Thanksgiving: US travellers hit the holiday roads

Passengers wait in lin at Chicago's O'Hare airport, 23 November 2011 Major airports, such as Chicago O'Hare, are expecting a 2% drop in holiday travellers

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The US is marking the annual Thanksgiving holiday, with more Americans taking to the road or skies for family visits than in recent years.

An estimated 43m people are expected to travel before and after the holiday, the highest number since 2007.

On Wednesday, poor weather on the East Coast caused widely expected Thanksgiving travel delays.

On Friday, eager shoppers are expected to form battle lines as stores open their doors early for sales.

The annual Black Friday shopping extravaganza usually sees retailers open as early as 03:00 or 04:00. This year, though, the rush has crept into Thanksgiving Day itself.

About 1,000 Gap stores will be open on Thanksgiving and several large retailers, including Target, Best Buy and Macy's will open at midnight.

Wal-Mart, which opens many of its "super-centres" 24 hours a day, will also open the rest of its stores at 22:00 on Thanksgiving.

Cutting corners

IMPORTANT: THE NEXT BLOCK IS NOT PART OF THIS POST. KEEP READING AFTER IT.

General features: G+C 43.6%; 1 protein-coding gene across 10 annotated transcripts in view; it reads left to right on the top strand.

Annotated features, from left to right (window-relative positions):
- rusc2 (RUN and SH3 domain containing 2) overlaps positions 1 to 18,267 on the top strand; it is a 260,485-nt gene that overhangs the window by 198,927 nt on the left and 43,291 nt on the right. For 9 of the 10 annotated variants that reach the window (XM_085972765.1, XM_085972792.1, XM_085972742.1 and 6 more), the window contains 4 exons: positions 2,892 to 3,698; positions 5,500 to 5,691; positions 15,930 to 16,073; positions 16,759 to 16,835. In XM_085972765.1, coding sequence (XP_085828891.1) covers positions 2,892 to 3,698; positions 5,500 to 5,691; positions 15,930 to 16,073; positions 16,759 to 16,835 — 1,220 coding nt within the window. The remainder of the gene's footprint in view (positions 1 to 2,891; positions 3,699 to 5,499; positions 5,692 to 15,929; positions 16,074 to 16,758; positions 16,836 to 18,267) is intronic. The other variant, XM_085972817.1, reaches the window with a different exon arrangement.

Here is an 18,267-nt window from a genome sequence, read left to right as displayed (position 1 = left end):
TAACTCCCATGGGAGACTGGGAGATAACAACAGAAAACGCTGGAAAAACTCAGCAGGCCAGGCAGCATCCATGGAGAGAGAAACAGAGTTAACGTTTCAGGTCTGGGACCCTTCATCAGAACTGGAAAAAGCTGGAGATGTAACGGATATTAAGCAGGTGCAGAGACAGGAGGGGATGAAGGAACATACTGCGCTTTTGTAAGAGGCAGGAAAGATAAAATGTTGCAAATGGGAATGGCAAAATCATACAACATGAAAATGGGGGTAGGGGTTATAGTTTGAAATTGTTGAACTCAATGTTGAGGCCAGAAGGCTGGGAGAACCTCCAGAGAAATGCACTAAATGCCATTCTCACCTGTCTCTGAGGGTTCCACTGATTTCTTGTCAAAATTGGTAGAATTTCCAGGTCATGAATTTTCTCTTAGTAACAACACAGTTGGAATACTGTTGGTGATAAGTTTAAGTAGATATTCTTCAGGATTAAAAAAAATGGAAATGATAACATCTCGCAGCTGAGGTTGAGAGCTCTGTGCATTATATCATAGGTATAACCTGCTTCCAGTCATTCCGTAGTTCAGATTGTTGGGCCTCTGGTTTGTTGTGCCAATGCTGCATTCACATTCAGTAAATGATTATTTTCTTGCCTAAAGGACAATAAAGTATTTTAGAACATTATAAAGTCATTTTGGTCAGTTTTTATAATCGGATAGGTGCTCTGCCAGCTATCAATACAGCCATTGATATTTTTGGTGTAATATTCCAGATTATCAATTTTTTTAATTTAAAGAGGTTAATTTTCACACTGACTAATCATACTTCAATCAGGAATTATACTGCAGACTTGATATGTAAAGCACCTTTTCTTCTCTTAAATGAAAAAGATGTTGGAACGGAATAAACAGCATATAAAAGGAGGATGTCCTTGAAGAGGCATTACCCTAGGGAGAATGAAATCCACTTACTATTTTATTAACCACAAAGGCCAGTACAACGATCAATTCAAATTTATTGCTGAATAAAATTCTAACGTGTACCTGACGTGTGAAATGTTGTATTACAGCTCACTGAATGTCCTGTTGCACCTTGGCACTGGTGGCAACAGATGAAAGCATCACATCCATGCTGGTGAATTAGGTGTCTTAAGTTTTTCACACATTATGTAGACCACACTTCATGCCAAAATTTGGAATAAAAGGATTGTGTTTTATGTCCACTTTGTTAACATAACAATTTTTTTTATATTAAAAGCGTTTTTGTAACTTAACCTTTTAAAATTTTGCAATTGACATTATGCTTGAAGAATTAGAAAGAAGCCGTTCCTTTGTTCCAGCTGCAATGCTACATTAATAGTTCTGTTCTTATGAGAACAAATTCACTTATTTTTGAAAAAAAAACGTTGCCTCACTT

Despite a projected rise in traveller numbers, 2% fewer people are expected to travel by air compared to 2010, according to the Air Transport Association of America.

Shoppers queue up in New York City the day after Thanksgiving, November 2008

High fuel and flight costs have changed travel plans for some, but other travellers are determined to make the trip.

Shun Tucker, a Chicago resident, wanted to spend Thanksgiving with his family in Memphis, Tennessee, but told the Associated Press he did not want to spend an estimated $300 (£193) on a flight.

Instead, he chose to book a ticket for a nine-hour-bus ride at a cost of just $49.

"Family is important and we love the holiday," Bill Curtis, a retiree from Los Angeles told the news agency. "So we cut corners [in] other places so we can afford to travel."

Occupy Thanksgiving

On Thursday, US President Barack Obama officially proclaimed the holiday, which celebrates the Pilgrims' first harvest in what is now the state of Massachusetts.

Barack Obama: "It's one of the worst days of the year to be a turkey"

"As members of our American family make do with less, let us rededicate ourselves to our friends and fellow citizens in need of a helping hand," he said.

Mr Obama fulfilled his other Thanksgiving duty on Wednesday, by pardoning a turkey. Since taking office, he has created his own tradition of pardoning an additional turkey.

Other Thanksgiving arrangements are not so traditional.

Occupy Wall Street protesters will mark the holiday with an "open feast" of 3,000 individually wrapped plates of food at Zuccotti Park, organisers said.

In San Antonio, Texas, volunteers are preparing to serve an estimated 25,000 people at the 32nd annual Jimenez Thanksgiving Dinner.

The event was set up by a restaurant owner, Raul Jimenez, who delivered food to senior citizens on the holiday and noticed how many people spent Thanksgiving alone.

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